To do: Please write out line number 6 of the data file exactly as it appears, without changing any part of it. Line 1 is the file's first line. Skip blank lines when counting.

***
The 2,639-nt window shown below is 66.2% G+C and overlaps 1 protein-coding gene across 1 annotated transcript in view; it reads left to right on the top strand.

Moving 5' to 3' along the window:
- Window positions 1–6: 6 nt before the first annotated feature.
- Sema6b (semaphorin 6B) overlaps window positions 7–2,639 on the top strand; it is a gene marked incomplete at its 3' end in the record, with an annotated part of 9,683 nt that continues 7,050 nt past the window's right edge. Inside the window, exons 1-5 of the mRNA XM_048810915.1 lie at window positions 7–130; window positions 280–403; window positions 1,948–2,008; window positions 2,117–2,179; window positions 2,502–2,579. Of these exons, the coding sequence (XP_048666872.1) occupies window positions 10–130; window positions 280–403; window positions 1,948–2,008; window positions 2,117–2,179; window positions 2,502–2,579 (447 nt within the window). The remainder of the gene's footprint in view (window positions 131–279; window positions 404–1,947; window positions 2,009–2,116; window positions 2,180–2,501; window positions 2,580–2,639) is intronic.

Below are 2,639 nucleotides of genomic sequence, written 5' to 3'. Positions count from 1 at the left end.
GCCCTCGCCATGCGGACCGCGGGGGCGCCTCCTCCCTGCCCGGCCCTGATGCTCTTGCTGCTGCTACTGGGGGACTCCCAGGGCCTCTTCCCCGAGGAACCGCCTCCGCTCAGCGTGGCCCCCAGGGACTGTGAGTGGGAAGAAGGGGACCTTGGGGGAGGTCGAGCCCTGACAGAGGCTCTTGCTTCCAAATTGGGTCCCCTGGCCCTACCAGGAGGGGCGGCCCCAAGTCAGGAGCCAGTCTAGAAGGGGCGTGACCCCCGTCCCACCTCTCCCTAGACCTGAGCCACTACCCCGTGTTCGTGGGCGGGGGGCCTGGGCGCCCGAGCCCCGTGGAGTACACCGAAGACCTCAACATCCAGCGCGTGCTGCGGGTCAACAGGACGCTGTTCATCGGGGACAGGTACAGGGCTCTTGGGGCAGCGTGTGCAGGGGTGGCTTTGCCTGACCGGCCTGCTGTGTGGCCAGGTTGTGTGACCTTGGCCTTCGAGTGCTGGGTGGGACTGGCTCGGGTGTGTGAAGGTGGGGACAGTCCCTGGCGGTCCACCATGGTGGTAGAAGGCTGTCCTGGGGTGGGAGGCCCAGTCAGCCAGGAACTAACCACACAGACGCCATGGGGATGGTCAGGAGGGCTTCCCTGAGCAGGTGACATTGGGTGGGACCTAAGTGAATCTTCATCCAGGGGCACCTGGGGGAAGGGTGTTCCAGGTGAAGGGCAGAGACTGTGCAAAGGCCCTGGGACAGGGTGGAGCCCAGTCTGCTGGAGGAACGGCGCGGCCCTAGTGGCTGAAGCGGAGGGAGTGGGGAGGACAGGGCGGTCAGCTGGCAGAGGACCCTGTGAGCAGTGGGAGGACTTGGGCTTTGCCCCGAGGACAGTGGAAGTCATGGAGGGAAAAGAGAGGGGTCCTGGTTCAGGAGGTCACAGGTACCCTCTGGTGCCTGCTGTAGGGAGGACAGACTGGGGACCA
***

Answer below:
GCCCTCGCCATGCGGACCGCGGGGGCGCCTCCTCCCTGCCCGGCCCTGATGCTCTTGCTGCTGCTACTGGGGGACTCCCAGGGCCTCTTCCCCGAGGAACCGCCTCCGCTCAGCGTGGCCCCCAGGGACTGTGAGTGGGAAGAAGGGGACCTTGGGGGAGGTCGAGCCCTGACAGAGGCTCTTGCTTCCAAATTGGGTCCCCTGGCCCTACCAGGAGGGGCGGCCCCAAGTCAGGAGCCAGTCTAGAAGGGGCGTGACCCCCGTCCCACCTCTCCCTAGACCTGAGCCACTACCCCGTGTTCGTGGGCGGGGGGCCTGGGCGCCCGAGCCCCGTGGAGTACACCGAAGACCTCAACATCCAGCGCGTGCTGCGGGTCAACAGGACGCTGTTCATCGGGGACAGGTACAGGGCTCTTGGGGCAGCGTGTGCAGGGGTGGCTTTGCCTGACCGGCCTGCTGTGTGGCCAGGTTGTGTGACCTTGGCCTTCGAGTGCTGGGTGGGACTGGCTCGGGTGTGTGAAGGTGGGGACAGTCCCTGGCGGTCCACCATGGTGGTAGAAGGCTGTCCTGGGGTGGGAGGCCCAGTCAGCCAGGAACTAACCACACAGACGCCATGGGGATGGTCAGGAGGGCTTCCCTGAGCAGGTGACATTGGGTGGGACCTAAGTGAATCTTCATCCAGGGGCACCTGGGGGAAGGGTGTTCCAGGTGAAGGGCAGAGACTGTGCAAAGGCCCTGGGACAGGGTGGAGCCCAGTCTGCTGGAGGAACGGCGCGGCCCTAGTGGCTGAAGCGGAGGGAGTGGGGAGGACAGGGCGGTCAGCTGGCAGAGGACCCTGTGAGCAGTGGGAGGACTTGGGCTTTGCCCCGAGGACAGTGGAAGTCATGGAGGGAAAAGAGAGGGGTCCTGGTTCAGGAGGTCACAGGTACCCTCTGGTGCCTGCTGTAGGGAGGACAGACTGGGGACCA